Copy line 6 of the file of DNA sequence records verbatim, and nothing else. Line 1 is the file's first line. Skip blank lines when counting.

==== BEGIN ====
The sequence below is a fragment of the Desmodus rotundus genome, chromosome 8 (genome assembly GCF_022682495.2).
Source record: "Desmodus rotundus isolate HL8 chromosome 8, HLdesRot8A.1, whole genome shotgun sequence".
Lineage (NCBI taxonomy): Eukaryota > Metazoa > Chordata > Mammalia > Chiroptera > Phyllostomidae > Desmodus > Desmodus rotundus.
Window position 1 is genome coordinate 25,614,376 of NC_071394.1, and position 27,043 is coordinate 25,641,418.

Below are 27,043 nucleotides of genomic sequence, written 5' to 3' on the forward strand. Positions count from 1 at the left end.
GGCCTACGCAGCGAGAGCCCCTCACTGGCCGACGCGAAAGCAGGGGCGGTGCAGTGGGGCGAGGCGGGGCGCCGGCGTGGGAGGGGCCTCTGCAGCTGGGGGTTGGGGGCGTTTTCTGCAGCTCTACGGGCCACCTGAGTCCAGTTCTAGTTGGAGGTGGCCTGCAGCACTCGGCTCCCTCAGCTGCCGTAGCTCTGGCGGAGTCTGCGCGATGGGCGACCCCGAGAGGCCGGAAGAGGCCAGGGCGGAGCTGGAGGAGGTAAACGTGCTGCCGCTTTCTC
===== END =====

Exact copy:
GGCCTACGCAGCGAGAGCCCCTCACTGGCCGACGCGAAAGCAGGGGCGGTGCAGTGGGGCGAGGCGGGGCGCCGGCGTGGGAGGGGCCTCTGCAGCTGGGGGTTGGGGGCGTTTTCTGCAGCTCTACGGGCCACCTGAGTCCAGTTCTAGTTGGAGGTGGCCTGCAGCACTCGGCTCCCTCAGCTGCCGTAGCTCTGGCGGAGTCTGCGCGATGGGCGACCCCGAGAGGCCGGAAGAGGCCAGGGCGGAGCTGGAGGAGGTAAACGTGCTGCCGCTTTCTC